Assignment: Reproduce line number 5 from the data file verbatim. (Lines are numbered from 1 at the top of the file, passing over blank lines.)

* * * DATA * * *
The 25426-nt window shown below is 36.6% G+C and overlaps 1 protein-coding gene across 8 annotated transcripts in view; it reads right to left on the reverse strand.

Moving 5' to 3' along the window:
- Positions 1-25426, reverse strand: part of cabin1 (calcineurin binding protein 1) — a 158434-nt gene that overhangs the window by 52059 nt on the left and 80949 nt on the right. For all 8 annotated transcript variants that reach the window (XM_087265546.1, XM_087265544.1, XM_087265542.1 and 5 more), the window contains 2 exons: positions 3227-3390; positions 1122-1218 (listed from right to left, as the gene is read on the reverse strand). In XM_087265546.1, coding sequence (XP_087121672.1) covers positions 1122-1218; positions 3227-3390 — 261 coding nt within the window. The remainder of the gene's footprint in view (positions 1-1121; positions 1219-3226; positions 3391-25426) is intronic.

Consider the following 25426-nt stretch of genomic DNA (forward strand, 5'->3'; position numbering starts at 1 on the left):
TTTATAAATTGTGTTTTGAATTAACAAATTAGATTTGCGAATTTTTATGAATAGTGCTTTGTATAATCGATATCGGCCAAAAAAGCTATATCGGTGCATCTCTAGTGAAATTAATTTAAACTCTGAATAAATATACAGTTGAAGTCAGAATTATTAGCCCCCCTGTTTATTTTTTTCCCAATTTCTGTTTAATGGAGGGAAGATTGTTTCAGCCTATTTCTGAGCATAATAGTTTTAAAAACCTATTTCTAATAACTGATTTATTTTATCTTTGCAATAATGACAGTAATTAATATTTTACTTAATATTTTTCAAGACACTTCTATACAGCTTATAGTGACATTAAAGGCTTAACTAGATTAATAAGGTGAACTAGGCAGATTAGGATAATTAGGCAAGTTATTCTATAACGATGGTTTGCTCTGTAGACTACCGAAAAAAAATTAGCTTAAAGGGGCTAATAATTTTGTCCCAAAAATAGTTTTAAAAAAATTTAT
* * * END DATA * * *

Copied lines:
TTTATAAATTGTGTTTTGAATTAACAAATTAGATTTGCGAATTTTTATGAATAGTGCTTTGTATAATCGATATCGGCCAAAAAAGCTATATCGGTGCATCTCTAGTGAAATTAATTTAAACTCTGAATAAATATACAGTTGAAGTCAGAATTATTAGCCCCCCTGTTTATTTTTTTCCCAATTTCTGTTTAATGGAGGGAAGATTGTTTCAGCCTATTTCTGAGCATAATAGTTTTAAAAACCTATTTCTAATAACTGATTTATTTTATCTTTGCAATAATGACAGTAATTAATATTTTACTTAATATTTTTCAAGACACTTCTATACAGCTTATAGTGACATTAAAGGCTTAACTAGATTAATAAGGTGAACTAGGCAGATTAGGATAATTAGGCAAGTTATTCTATAACGATGGTTTGCTCTGTAGACTACCGAAAAAAAATTAGCTTAAAGGGGCTAATAATTTTGTCCCAAAAATAGTTTTAAAAAAATTTAT